Monday, December 3, 2018

Week of December 3, 2018


What Is an Exoplanet?

All of the planets in our solar system orbit around the Sun. Planets that orbit around other stars are called exoplanets. Exoplanets are very hard to see directly with telescopes. They are hidden by the bright glare of the stars they orbit.
So, astronomers use other ways to detect and study these distant planets. They search for exoplanets by looking at the effects these planets have on the stars they orbit.

an artist's representation of a star surrounded by orbiting exoplanets
An artist's representation of Kepler-11, a small, cool star around which six planets orbit. Credit: NASA/Tim Pyle

How do we look for exoplanets?

One way to search for exoplanets is to look for "wobbly" stars. A star that has planets doesn’t orbit perfectly around its center. From far away, this off-center orbit makes the star look like it’s wobbling.
an animation of a wobbling star and its transiting planet, from the side.

An orbiting planet (small blue ball) causes a star (large yellow ball) to orbit slightly off-center. From a distance, this makes it look like the star is wobbling.

Hundreds of planets have been discovered using this method. However, only big planets—like Jupiter, or even larger—can be seen this way. Smaller Earth-like planets are much harder to find because they create only small wobbles that are hard to detect.

How can we find Earth-like planets in other solar systems?

In 2009, NASA launched a spacecraft called Kepler to look for exoplanets. Kepler looked for planets in a wide range of sizes and orbits. And these planets orbited around stars that varied in size and temperature.
Some of the planets discovered by Kepler are rocky planets that are at a very special distance from their star. This sweet spot is called the habitable zone, where life might be possible.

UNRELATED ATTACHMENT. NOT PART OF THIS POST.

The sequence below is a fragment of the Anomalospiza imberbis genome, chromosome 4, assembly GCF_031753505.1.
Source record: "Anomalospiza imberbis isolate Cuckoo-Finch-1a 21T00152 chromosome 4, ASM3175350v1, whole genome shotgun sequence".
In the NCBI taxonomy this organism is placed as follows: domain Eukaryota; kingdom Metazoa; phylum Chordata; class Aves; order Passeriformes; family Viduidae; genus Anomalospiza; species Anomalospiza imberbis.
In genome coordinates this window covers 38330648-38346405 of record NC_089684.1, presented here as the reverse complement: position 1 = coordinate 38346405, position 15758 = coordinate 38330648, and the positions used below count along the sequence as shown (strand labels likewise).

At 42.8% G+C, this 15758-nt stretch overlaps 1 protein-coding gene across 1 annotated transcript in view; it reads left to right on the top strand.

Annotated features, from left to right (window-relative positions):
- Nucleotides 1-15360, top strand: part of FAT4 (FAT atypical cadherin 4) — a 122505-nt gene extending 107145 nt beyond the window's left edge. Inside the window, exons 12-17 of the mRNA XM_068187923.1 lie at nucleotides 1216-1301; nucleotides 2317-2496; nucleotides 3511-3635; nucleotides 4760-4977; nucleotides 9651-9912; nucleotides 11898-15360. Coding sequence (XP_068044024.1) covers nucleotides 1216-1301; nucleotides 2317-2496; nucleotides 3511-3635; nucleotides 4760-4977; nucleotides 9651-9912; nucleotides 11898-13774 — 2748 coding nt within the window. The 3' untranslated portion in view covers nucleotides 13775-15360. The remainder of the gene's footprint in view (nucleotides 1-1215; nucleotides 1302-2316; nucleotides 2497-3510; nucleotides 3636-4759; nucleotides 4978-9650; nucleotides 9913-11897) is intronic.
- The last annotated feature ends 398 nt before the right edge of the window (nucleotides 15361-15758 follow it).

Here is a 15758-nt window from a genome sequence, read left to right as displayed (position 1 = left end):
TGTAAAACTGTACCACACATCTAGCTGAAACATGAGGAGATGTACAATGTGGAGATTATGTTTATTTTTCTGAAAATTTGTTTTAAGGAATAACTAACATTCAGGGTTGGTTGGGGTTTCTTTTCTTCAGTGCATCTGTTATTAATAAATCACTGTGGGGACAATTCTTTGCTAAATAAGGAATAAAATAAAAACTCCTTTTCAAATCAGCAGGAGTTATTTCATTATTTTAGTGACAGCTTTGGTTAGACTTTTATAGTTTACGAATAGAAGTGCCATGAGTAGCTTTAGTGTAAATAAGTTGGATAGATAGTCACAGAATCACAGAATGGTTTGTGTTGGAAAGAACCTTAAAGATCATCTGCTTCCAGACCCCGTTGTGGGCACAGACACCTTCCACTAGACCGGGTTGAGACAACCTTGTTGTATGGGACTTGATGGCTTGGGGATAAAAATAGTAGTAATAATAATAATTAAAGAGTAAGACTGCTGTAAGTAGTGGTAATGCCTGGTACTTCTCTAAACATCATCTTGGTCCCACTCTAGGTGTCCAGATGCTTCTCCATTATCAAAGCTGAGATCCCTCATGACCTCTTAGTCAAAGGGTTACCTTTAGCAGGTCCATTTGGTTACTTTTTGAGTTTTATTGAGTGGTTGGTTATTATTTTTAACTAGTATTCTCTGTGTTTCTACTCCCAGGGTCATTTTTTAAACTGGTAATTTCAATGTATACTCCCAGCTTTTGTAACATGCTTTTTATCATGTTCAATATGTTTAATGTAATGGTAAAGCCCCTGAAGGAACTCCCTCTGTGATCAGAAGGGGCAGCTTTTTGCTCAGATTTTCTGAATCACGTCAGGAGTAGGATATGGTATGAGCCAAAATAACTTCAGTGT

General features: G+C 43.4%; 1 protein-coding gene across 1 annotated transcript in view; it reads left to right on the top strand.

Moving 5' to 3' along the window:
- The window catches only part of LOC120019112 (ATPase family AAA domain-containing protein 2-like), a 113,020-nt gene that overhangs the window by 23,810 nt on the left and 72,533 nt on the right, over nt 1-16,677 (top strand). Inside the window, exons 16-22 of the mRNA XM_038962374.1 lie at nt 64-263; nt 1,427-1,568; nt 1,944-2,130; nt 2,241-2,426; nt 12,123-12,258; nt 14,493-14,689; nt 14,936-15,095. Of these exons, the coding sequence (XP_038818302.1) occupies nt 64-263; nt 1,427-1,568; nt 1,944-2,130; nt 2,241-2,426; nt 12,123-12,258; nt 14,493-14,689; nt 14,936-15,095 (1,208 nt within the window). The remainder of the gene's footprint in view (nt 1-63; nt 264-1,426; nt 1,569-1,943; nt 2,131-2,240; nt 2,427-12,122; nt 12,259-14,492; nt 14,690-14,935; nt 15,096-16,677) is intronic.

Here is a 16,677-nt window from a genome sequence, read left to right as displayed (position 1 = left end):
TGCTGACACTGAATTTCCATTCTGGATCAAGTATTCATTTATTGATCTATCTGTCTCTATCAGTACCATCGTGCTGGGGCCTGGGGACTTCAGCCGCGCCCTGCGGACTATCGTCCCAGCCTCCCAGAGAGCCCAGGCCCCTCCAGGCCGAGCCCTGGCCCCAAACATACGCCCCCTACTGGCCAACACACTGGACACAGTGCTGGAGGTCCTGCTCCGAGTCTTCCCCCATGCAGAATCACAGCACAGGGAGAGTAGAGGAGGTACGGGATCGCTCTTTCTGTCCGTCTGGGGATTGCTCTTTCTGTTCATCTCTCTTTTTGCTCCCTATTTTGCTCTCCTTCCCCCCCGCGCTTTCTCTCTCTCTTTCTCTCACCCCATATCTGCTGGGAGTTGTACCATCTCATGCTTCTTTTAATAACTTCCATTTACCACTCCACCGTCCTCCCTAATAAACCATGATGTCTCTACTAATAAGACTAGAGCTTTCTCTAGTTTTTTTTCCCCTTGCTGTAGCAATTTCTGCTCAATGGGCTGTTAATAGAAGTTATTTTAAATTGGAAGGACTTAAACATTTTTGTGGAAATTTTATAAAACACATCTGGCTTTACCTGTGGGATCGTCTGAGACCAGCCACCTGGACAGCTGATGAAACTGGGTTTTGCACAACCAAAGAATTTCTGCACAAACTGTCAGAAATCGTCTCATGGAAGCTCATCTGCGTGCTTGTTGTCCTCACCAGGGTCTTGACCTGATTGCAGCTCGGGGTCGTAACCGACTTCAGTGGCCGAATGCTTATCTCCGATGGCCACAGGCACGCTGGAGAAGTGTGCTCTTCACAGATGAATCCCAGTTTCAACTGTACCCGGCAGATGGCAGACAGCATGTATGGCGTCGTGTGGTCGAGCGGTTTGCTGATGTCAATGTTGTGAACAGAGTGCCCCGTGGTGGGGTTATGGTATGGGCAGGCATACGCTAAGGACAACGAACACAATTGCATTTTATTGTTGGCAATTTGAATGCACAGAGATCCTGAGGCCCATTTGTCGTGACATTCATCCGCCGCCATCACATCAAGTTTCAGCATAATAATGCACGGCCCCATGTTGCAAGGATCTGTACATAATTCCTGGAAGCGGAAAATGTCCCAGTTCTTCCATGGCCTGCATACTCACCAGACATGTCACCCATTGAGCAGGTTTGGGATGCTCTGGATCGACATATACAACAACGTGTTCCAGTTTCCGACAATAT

Artist's rendition of the Kepler spacecraft.
Artist's rendition of the Kepler spacecraft. Credit: NASA/Kepler mission/Wendy Stenzel

Kepler detected exoplanets using something called the transit method. When a planet passes in front of its star, it’s called a transit. As the planet transits in front of the star, it blocks out a little bit of the star's light. That means a star will look a little less bright when the planet passes in front of it.
Astronomers can observe how the brightness of the star changes during a transit. This can help them figure out the size of the planet.
A 2012 image of Venus transiting the Sun.
See that little black circle? That's Venus transiting our Sun back in 2012. Credit: NASA Solar Dynamics Observatory

By studying the time between transits, astronomers can also find out how far away the planet is from its star. This tells us something about the planet’s temperature. If a planet is just the right temperature, it could contain liquid water—an important ingredient for life.
So far, thousands of planets have been discovered by the Kepler mission.

Foundations of Algebra
Radicals: Introduction & Simplification
Roots" (or "radicals") are the "opposite" operation of applying exponents; we can "undo" a power with a radical, and we can "undo" a radical with a power. For instance, if we square 2, we get 4, and if we "take the square root of 4", we get 2; if we square 3, we get 9, and if we "take the square root of 9", we get 3. In mathematical notation, the previous sentence means the following:
2^2 = 4,\, \mathrm{ so }\, \sqrt{4\,} = 2
3^2 = 9,\, \mathrm{ so }\, \sqrt{9\,} = 3